• July platinum fell 1.32% on the week. July platinum was at a $877.10 per ounce discount to
    August gold futures, which widened slightly since last week
  • September palladium fell 0.35% and settled at $1,972.90 per ounce. Rhodium rose $700 per ounce to a midpoint of $7,700 over the past week
  • July copper was 1.63% higher to the $2.4255 level since May 22
  • July iron ore futures moved 4.86% higher over the past week
  • The BDI fell 1.01% since May 22 to the 489 level
  • July Rotterdam coal moved 0.81% higher since last week
  • July lumber was 0.11% lower since May 22 and was at the $367.10 per 1,000 board feet level
  • July NYMEX crude oil gained 6.74%. The July contract closed the week at $35.49 per barrel
  • July Brent crude oil rolled to August and rose 6.20% since last week to just under $38 per barrel
  • The premium for Brent over WTI in August closed Friday at the $2.03 level as the spread has declined steadily over the past weeks
  • July gasoline rose 2.54% while July heating oil futures posted a 1.65% gain over the past week
  • The gasoline crack spread in July was 7.64% lower since last week. July heating oil crack moved 15.16% lower since May 22 as gasoline and heating oil underperformed crude oil
  • Natural gas fell 2.32% on the new active month July futures closing the week at $1.849 per MMBtu. The EIA reported an injection of 109 bcf into storage on Thursday for the week ending on May 22
  • July ethanol rose 0.18% on the week on strength in energy commodities
  • July soybeans moved 0.90% higher since last week
  • July corn was 2.44% higher on the week
  • CBOT July wheat rose 2.36% since last week to over the $5.20 per bushel level. July KCBT wheat trading at a 50.25 cents discount under July CBOT wheat as the discount towards the historical norm by 14.00 cents per bushel since last week
  • July sugar fell 0.18% since May 22 and closed at 10.91 cents per pound
  • July coffee posted a 7.05% loss since last week as the price slipped back below the $1 per pound level
  • July cocoa rose 2.51% since May 22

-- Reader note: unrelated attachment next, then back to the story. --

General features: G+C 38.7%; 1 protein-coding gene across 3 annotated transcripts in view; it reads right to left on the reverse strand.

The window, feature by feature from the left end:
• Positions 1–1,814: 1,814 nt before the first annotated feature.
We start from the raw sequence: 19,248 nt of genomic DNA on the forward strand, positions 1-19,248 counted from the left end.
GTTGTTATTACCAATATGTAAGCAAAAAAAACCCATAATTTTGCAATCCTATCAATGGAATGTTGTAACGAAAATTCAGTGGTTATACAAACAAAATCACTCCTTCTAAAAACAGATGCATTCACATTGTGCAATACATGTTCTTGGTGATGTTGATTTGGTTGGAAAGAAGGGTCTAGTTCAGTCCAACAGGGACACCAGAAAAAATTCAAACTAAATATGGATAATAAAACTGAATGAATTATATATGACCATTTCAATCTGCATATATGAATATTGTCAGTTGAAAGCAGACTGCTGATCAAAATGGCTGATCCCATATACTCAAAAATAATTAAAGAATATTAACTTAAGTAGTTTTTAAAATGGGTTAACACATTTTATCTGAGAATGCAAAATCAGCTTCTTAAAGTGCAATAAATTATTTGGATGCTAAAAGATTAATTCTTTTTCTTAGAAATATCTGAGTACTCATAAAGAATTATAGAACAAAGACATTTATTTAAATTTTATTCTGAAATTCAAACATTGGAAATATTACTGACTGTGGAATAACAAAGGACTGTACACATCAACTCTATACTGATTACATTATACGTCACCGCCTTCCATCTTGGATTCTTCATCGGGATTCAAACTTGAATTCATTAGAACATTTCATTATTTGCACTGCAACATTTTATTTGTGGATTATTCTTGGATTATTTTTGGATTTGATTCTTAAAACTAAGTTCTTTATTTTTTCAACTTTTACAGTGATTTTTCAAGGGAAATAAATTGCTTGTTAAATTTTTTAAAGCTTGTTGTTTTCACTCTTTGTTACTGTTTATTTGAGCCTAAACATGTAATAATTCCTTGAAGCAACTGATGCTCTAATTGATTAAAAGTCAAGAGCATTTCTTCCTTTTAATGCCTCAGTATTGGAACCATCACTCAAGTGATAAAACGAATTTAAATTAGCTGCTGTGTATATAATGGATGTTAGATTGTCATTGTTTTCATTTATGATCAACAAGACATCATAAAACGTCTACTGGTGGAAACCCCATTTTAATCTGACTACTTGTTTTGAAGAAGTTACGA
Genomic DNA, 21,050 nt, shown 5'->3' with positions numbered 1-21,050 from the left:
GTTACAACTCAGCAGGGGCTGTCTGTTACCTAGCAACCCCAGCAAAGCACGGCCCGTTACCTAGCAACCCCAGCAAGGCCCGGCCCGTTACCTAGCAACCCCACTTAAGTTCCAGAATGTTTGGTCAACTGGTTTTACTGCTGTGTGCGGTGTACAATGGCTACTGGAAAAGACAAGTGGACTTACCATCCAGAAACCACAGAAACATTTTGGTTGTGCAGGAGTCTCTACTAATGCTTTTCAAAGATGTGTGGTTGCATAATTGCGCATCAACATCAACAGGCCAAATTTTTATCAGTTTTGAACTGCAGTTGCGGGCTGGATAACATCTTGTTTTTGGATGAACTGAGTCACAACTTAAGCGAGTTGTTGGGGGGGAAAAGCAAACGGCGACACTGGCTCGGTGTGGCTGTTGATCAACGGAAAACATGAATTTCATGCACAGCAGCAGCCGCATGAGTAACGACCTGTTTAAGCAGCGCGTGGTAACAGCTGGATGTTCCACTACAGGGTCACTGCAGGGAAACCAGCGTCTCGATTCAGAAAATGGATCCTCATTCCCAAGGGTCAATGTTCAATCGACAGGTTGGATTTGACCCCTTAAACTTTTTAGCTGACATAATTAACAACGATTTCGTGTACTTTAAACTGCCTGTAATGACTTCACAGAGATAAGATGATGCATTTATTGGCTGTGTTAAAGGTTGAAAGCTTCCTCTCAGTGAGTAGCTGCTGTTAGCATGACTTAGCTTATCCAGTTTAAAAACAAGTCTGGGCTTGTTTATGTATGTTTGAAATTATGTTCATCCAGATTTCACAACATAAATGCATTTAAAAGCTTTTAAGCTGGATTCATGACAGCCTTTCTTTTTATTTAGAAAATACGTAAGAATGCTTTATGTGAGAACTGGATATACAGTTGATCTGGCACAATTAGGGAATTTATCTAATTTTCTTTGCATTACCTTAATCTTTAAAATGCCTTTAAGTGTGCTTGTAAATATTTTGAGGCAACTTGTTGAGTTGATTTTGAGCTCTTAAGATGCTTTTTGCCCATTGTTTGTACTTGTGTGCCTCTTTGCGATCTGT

• July cotton fell only 0.03% since last week as the fiber futures were at the 57.59 cents per pound level
  • July FCOJ futures fell 3.39% since the previous report to $1.2250 per pound
  • August live cattle moved 2.47% higher since last week
  • August feeder cattle rose 5.09% since May 22
  • August lean hog futures were 1.70% higher over the past week
  • The June dollar index futures contract fell 1.48% on the week to 98.341
  • September Long-Bond futures were trading at 178-07 down 0-10 for the week
  • The Dow Jones Industrial Average closes at 25,383 on Friday, May 29 up 918 points from May 22. The S&P 500 rose 3.01% since last week. The VIX was trading at around 27.51 on Friday down 0.65 on the week as stocks continued to move higher
  • Bitcoin was trading at $9,424.07 on Friday up $244.69 or 2.67% since May 22
  • Ethereum was trading at $219.74 on Friday, up 6.10% since the last report

 

Price Changes for the week:

 

DBC closes at $11.78 per share, up 23 cents since May 15

 Source: Barchart

DBC is the Invesco DB Commodity Tracking product which represents a diversified basket of commodities futures contracts, has net assets of $754.70 million, and trades an average daily volume of 1,656,889 shares. The fund summary for DBC states that it holds a diversified group of commodities futures but is weighted towards energy. The average volume fell, net assets were steady over the past week, and the price of the ETF moved higher.

Any investment involves substantial risks, including, but not limited to, pricing volatility, inadequate liquidity, and the potential complete loss of principal.  This document does not in any way constitute an offer or solicitation of an offer to buy or sell any investment, security, or commodity discussed herein, or any security in any jurisdiction in which such an offer would be unlawful under the securities laws of such jurisdiction.